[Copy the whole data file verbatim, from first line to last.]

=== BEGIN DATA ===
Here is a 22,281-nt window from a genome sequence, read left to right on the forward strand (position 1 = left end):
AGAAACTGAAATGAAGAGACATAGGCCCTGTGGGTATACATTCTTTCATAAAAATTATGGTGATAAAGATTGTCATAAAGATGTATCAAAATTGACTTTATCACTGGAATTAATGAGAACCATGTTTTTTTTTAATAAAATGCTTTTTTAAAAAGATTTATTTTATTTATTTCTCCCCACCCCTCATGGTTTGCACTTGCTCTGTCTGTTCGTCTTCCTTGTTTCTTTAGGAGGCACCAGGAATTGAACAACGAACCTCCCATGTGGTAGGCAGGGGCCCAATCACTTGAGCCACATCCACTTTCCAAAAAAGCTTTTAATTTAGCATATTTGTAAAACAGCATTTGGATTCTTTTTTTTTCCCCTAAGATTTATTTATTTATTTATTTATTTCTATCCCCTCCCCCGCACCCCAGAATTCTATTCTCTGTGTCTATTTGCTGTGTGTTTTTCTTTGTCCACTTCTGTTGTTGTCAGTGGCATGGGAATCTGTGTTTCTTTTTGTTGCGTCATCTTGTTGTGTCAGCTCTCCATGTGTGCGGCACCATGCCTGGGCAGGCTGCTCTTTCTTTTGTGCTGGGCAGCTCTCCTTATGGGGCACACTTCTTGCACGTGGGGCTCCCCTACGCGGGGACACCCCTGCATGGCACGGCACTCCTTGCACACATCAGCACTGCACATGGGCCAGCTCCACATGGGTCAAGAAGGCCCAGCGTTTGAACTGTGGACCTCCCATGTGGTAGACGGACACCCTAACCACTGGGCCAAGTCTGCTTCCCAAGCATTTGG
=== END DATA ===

Here is a 22,281-nt window from a genome sequence, read left to right on the forward strand (position 1 = left end):
AGAAACTGAAATGAAGAGACATAGGCCCTGTGGGTATACATTCTTTCATAAAAATTATGGTGATAAAGATTGTCATAAAGATGTATCAAAATTGACTTTATCACTGGAATTAATGAGAACCATGTTTTTTTTTAATAAAATGCTTTTTTAAAAAGATTTATTTTATTTATTTCTCCCCACCCCTCATGGTTTGCACTTGCTCTGTCTGTTCGTCTTCCTTGTTTCTTTAGGAGGCACCAGGAATTGAACAACGAACCTCCCATGTGGTAGGCAGGGGCCCAATCACTTGAGCCACATCCACTTTCCAAAAAAGCTTTTAATTTAGCATATTTGTAAAACAGCATTTGGATTCTTTTTTTTTCCCCTAAGATTTATTTATTTATTTATTTATTTCTATCCCCTCCCCCGCACCCCAGAATTCTATTCTCTGTGTCTATTTGCTGTGTGTTTTTCTTTGTCCACTTCTGTTGTTGTCAGTGGCATGGGAATCTGTGTTTCTTTTTGTTGCGTCATCTTGTTGTGTCAGCTCTCCATGTGTGCGGCACCATGCCTGGGCAGGCTGCTCTTTCTTTTGTGCTGGGCAGCTCTCCTTATGGGGCACACTTCTTGCACGTGGGGCTCCCCTACGCGGGGACACCCCTGCATGGCACGGCACTCCTTGCACACATCAGCACTGCACATGGGCCAGCTCCACATGGGTCAAGAAGGCCCAGCGTTTGAACTGTGGACCTCCCATGTGGTAGACGGACACCCTAACCACTGGGCCAAGTCTGCTTCCCAAGCATTTGG